Agreement establishing a Unified Patent Court signed by Lithuania


2013 02 19


Today, 19 February, Minister of Economy Birutė Vėsaitė signed the Agreement on the Unified Patent Court at the Competitiveness Council meeting in Brussels (Belgium). The EU Member States who are Parties to this Agreement seek to establish a Unified Patent Court and set common rules for patent litigation in Europe.

According to the Minister of Economy, the establishment of the Unified Patent Court is an important step forward towards the development of a common patent protection system EU-wide aimed to contribute to global strengthening of the EU’s competitiveness and enhancement of innovation.

“Businesses will be given the opportunity to better protect their inventions; the conditions will be created to more efficiently  protect the patented innovative products which were created in the EU and exported to other EU countries; complicated litigation cases concerning issued European patents will be settled more rapidly and efficiently as parallel litigation on the same patent issue in the courts of several Member States as well as divergent decision making will be avoided; the cost of patent litigation will be reduced, “Minister of Economy Birutė Vėsaitė said.

This Agreement only covers European patent litigation (including also new European patents with unitary effect) while litigation cases concerning the patents of the Republic of Lithuania issued by the State Patent Bureau and effective exclusively in Lithuania will continue to be dealt with in the Lithuanian courts.

The headquarters of the central unit of the Unified Patent Court will be located in Paris (France), separate divisions of the central unit of the Court will operate in Munich (Germany) and London (United Kingdom) where some litigation cases will be dealt with taking into consideration the peculiarities of the patented invention or technology. Moreover, regional and local divisions of the Court will be allowed to be established. The EU Member States which have signed the Agreement will choose on whether to establish a local division of the Court or be part of the regional unit along with other EU Member States in the region, or maybe refer the litigation cases to the central unit of the Court.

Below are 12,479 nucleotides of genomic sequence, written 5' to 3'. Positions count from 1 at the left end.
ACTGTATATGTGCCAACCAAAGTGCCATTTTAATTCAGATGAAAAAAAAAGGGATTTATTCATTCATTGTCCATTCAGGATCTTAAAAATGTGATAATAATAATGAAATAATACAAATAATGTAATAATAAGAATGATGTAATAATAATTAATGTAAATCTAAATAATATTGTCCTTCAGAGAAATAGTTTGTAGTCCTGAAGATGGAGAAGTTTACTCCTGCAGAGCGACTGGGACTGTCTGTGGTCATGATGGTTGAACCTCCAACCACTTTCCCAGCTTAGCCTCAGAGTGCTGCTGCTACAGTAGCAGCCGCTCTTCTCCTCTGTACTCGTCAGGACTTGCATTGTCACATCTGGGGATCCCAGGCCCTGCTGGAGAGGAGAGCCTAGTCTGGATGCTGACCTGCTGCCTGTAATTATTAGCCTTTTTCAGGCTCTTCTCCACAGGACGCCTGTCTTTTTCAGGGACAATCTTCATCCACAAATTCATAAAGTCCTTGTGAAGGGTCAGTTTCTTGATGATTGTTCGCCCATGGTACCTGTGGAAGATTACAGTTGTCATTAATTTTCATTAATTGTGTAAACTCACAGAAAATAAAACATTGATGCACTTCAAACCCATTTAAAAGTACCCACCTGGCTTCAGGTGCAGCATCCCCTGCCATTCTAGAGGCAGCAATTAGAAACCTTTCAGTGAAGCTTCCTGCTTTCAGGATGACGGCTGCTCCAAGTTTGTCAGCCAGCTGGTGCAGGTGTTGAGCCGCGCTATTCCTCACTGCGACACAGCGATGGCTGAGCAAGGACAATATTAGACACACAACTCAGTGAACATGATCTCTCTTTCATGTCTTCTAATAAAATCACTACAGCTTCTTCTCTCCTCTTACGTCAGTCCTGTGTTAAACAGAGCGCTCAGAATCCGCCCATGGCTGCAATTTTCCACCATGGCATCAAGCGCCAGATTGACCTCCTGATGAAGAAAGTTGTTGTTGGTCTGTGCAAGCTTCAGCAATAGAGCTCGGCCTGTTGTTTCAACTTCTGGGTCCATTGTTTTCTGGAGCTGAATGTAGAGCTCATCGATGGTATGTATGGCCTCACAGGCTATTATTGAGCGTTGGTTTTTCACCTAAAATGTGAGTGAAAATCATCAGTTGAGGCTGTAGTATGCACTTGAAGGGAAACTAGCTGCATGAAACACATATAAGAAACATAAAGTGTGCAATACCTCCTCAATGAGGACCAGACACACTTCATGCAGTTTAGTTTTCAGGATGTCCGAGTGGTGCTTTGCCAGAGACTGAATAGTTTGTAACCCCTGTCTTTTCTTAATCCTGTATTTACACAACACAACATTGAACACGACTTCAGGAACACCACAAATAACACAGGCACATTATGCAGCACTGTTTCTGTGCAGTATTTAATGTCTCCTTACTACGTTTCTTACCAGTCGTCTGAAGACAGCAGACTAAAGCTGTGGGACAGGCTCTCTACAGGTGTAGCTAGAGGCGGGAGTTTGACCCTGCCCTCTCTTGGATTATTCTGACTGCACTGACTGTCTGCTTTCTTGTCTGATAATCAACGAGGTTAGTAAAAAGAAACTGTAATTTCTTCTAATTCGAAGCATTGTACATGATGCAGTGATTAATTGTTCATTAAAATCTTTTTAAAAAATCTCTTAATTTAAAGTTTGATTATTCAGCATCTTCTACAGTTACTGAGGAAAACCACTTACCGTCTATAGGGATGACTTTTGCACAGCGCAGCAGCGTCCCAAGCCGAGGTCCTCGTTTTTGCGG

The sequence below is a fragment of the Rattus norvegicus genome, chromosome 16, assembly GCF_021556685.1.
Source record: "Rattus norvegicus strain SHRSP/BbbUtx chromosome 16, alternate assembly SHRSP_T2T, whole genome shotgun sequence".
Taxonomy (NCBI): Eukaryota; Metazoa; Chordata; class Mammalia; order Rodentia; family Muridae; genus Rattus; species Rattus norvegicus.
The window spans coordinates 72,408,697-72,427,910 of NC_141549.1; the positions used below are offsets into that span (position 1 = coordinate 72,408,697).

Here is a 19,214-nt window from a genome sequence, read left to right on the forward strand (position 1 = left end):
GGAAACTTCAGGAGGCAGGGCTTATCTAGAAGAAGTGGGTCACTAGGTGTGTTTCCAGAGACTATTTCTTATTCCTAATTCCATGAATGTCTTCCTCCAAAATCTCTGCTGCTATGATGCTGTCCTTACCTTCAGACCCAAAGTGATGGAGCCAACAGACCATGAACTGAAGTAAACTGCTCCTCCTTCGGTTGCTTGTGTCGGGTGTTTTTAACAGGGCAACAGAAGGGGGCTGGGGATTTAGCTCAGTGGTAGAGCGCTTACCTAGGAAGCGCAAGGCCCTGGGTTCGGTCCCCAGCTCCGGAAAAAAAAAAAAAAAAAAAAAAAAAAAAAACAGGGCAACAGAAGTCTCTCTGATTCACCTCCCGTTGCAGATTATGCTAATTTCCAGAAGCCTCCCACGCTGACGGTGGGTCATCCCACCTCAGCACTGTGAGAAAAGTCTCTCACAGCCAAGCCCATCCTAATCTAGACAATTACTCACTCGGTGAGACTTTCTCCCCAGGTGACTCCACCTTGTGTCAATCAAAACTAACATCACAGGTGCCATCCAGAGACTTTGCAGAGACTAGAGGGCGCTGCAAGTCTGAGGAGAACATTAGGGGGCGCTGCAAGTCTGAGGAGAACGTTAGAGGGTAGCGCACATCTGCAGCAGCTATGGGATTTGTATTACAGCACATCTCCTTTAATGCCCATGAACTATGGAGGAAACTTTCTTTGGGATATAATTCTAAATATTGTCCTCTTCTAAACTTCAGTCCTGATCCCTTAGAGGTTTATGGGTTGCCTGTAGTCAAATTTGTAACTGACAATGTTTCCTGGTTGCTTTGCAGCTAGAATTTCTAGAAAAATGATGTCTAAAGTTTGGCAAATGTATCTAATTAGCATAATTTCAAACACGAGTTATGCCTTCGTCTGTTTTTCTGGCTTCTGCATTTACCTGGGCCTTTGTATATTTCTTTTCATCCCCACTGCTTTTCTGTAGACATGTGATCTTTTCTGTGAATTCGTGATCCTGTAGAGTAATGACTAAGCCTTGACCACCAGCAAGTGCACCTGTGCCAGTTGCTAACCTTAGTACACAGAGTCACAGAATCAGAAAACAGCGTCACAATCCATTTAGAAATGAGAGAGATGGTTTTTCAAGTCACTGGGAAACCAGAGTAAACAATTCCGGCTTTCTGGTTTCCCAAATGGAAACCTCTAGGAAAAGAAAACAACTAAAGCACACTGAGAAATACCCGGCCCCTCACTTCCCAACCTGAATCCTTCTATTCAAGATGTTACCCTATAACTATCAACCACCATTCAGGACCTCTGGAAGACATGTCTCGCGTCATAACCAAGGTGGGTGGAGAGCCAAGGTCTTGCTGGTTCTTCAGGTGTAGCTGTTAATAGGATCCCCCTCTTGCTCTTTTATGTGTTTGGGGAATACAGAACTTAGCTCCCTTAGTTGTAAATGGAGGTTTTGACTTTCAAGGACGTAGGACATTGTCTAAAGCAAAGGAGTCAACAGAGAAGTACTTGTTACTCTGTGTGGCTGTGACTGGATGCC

The Agreement will enter into force following its ratification by at least thirteen EU Member States, including the UK, France and Germany, in which the most of the European patents have become effective in the course of the previous year. 
In the EU Competiveness Council discussion on better regulation of the internal market, Minister of Economy Birutė Vėsaitė stressed the need to increase transparency. According to Minister Vėsaitė, each Member State needs to inform about the existing and the newly introduced restrictions on access to the market for business as well as publicly motivate the proportion of the restrictions in question. Moreover, better application of mutual recognition in the EU is also necessary when a commodity or service regulated under the national law needs to be given access to other EU Member State markets as being in conformity with the EU law. The Minister also added that this would be especially useful for small and medium-sized businesses dealing with export.

In Brussels, Minister Vėsaitė met with Commissioner Michel Barnier responsible for the internal market and services and Malcolm Harbour MEP, Chairman of the European Parliament’s Internal Market and Consumer Protection Committee, and discussed possible agenda issues under the Lithuanian Presidency of the Council of the European Union.

In 2012, the total number of patents published by the European Patent Office (the Office) reached 65 700 (5.8% more than in 2011). 

With the entry into force of the Unified European patent system the patents will become automatically effective in Lithuania. About 60 thousand of the European patents are planned to be issued every year with the annual fees to be collected by the Office. The Office will allot half of the collected fee amount to the Member States, including Lithuania.
Following the existing European patent issue procedure, approximately 1 thousand of the European patents become effective in Lithuania every year (the number was 1 176 in 2012, i.e. 7% more than in 2011).

Along with Lithuania, the Agreement was signed by 23 other EU Member States, including Belgium, the Czech Republic, Denmark, Estonia, Ireland, Greece, France, Italy, Cyprus, Latvia, Luxemburg, Hungary, Malta, the Netherlands, Austria, Portugal, Romania, Slovakia, Slovenia, Finland, Sweden and the United Kingdom, Germany.